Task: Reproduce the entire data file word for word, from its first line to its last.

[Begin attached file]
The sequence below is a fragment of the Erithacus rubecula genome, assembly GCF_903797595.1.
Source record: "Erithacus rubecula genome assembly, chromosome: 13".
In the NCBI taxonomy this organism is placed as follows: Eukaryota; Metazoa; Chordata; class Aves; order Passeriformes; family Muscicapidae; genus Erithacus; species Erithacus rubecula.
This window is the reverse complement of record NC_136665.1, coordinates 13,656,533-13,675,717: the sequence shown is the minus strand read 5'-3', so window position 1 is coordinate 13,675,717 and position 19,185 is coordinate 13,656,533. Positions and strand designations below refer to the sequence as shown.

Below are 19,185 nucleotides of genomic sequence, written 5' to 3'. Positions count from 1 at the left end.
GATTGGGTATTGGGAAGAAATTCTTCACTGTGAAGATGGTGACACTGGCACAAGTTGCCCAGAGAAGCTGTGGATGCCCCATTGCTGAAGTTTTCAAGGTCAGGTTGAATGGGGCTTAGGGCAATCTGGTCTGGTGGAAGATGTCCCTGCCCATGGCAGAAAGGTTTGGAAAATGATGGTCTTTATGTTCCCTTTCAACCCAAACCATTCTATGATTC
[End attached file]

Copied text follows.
The sequence below is a fragment of the Erithacus rubecula genome, assembly GCF_903797595.1.
Source record: "Erithacus rubecula genome assembly, chromosome: 13".
In the NCBI taxonomy this organism is placed as follows: Eukaryota; Metazoa; Chordata; class Aves; order Passeriformes; family Muscicapidae; genus Erithacus; species Erithacus rubecula.
This window is the reverse complement of record NC_136665.1, coordinates 13,656,533-13,675,717: the sequence shown is the minus strand read 5'-3', so window position 1 is coordinate 13,675,717 and position 19,185 is coordinate 13,656,533. Positions and strand designations below refer to the sequence as shown.

Below are 19,185 nucleotides of genomic sequence, written 5' to 3'. Positions count from 1 at the left end.
GATTGGGTATTGGGAAGAAATTCTTCACTGTGAAGATGGTGACACTGGCACAAGTTGCCCAGAGAAGCTGTGGATGCCCCATTGCTGAAGTTTTCAAGGTCAGGTTGAATGGGGCTTAGGGCAATCTGGTCTGGTGGAAGATGTCCCTGCCCATGGCAGAAAGGTTTGGAAAATGATGGTCTTTATGTTCCCTTTCAACCCAAACCATTCTATGATTC